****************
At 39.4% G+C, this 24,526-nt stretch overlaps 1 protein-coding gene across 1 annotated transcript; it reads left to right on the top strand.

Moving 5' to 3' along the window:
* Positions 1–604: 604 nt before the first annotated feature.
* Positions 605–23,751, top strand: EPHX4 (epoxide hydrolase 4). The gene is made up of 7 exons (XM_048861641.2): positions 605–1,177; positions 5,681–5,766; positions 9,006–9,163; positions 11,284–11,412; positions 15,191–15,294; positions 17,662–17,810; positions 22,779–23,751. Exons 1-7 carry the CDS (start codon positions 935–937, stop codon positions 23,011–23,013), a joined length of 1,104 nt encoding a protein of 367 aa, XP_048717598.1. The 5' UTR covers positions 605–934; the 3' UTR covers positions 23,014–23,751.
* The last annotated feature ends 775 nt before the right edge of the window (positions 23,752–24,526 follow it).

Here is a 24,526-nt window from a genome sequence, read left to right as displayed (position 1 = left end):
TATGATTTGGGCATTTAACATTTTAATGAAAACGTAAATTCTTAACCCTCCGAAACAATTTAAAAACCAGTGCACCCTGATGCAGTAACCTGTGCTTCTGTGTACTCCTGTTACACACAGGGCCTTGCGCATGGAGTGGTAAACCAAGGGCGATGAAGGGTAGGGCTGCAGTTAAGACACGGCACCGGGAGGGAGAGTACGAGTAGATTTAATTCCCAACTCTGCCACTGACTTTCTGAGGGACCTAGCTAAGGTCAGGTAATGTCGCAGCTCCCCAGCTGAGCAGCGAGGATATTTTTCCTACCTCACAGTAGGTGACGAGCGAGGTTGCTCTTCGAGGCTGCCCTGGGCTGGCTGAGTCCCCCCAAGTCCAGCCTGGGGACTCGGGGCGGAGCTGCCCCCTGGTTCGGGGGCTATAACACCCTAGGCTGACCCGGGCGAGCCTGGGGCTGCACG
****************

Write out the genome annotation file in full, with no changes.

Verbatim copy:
At 39.4% G+C, this 24,526-nt stretch overlaps 1 protein-coding gene across 1 annotated transcript; it reads left to right on the top strand.

Moving 5' to 3' along the window:
* Positions 1–604: 604 nt before the first annotated feature.
* Positions 605–23,751, top strand: EPHX4 (epoxide hydrolase 4). The gene is made up of 7 exons (XM_048861641.2): positions 605–1,177; positions 5,681–5,766; positions 9,006–9,163; positions 11,284–11,412; positions 15,191–15,294; positions 17,662–17,810; positions 22,779–23,751. Exons 1-7 carry the CDS (start codon positions 935–937, stop codon positions 23,011–23,013), a joined length of 1,104 nt encoding a protein of 367 aa, XP_048717598.1. The 5' UTR covers positions 605–934; the 3' UTR covers positions 23,014–23,751.
* The last annotated feature ends 775 nt before the right edge of the window (positions 23,752–24,526 follow it).

Here is a 24,526-nt window from a genome sequence, read left to right as displayed (position 1 = left end):
TATGATTTGGGCATTTAACATTTTAATGAAAACGTAAATTCTTAACCCTCCGAAACAATTTAAAAACCAGTGCACCCTGATGCAGTAACCTGTGCTTCTGTGTACTCCTGTTACACACAGGGCCTTGCGCATGGAGTGGTAAACCAAGGGCGATGAAGGGTAGGGCTGCAGTTAAGACACGGCACCGGGAGGGAGAGTACGAGTAGATTTAATTCCCAACTCTGCCACTGACTTTCTGAGGGACCTAGCTAAGGTCAGGTAATGTCGCAGCTCCCCAGCTGAGCAGCGAGGATATTTTTCCTACCTCACAGTAGGTGACGAGCGAGGTTGCTCTTCGAGGCTGCCCTGGGCTGGCTGAGTCCCCCCAAGTCCAGCCTGGGGACTCGGGGCGGAGCTGCCCCCTGGTTCGGGGGCTATAACACCCTAGGCTGACCCGGGCGAGCCTGGGGCTGCACG